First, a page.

If I posted very much about H.P. Lovecraft, I could easily drown the weaker William Hope Hodgson signal. Nevertheless, most fans of Mr. Hodgson are also interested in Mr. Lovecraft's work.

Considering the sort of discussion that used to take place on the Night Speech bulletin board, I think some of you will appreciate Fred Lubnow's Lovecraftian Science blog, in which he frequently considers Mr. Lovecraft's works from a scientific point of view.

He has published The Journal of Lovecraftian Science, Volume 1 in paperback and ebook format, and is presently preparing Volume 2.

We have a terrific new gallery of Night Land art by professional artist Jeremiah Humphries, who was much inspired by the stories of John C. Wright.

I'm starting to bring back the Others' Night Lands section, which was on the old site.

Our first entry therein, however, is a new story:

"For Every Lost Tomorrow", by Greg Gwyther, of Disciples of Solid Sound. It's about the Fall of the Lesser Redoubt. Not everyone, it seems, went gentle into that Dark Night. Many of our stories have a literary voice, but this one reads rather as if it were written by the working, fighting folk it's about.

Grey Dog Tales has an interview with actor Dan Starkey, who's recently given an audio performance as Carnacki.

Previous articles over there this month concern Lovecraftianian fiction and more amusing canine material.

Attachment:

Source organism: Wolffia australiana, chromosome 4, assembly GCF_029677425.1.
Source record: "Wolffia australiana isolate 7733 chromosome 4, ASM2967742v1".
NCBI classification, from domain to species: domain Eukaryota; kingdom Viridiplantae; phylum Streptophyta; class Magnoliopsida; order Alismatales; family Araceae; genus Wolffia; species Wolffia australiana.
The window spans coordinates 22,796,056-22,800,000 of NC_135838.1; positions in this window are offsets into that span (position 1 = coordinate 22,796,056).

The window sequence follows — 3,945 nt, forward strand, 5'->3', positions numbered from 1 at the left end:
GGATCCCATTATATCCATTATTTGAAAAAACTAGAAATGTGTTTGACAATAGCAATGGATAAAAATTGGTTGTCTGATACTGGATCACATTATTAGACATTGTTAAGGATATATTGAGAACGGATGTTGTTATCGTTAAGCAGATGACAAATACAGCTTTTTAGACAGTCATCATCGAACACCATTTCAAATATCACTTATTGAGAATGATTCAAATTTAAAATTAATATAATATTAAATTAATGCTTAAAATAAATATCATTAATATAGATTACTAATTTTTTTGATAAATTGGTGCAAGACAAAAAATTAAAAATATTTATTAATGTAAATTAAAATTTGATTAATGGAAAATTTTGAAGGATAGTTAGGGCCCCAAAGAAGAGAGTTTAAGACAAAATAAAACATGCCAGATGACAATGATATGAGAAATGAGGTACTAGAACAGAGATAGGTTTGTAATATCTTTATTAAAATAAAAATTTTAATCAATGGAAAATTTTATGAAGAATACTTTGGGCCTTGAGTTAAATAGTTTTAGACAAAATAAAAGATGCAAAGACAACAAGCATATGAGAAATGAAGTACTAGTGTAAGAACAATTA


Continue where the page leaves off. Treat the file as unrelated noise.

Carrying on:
On this site soon, we'll have a new story by Greg Gwyther. It's called "For Every Lost Tomorrow," and it's about the fall of the Lesser Redoubt.

Oldstyle Tales Press are publishing an annual anthology of horror, ghost stories and weird fiction called The Yellow Booke. You can download the PDFs for free, or buy the books at Amazon. There are two volumes available, for 2014 and 2015.

Volume II (the 2015 book) has a Carnacki story by Taral Wayne. I'm posting before I've had a chance to read it, but the opening looks promising and I'm looking forward to it.

... since I'm a little late for Christmas and New Year's Day.

I'm preparing an ebook version of Brett Davidson's Night Land novel Anima.

Hugh J. Yeman has written an interesting blog post ruminating on The Night Land, Deep Time, and the memory of his late uncle.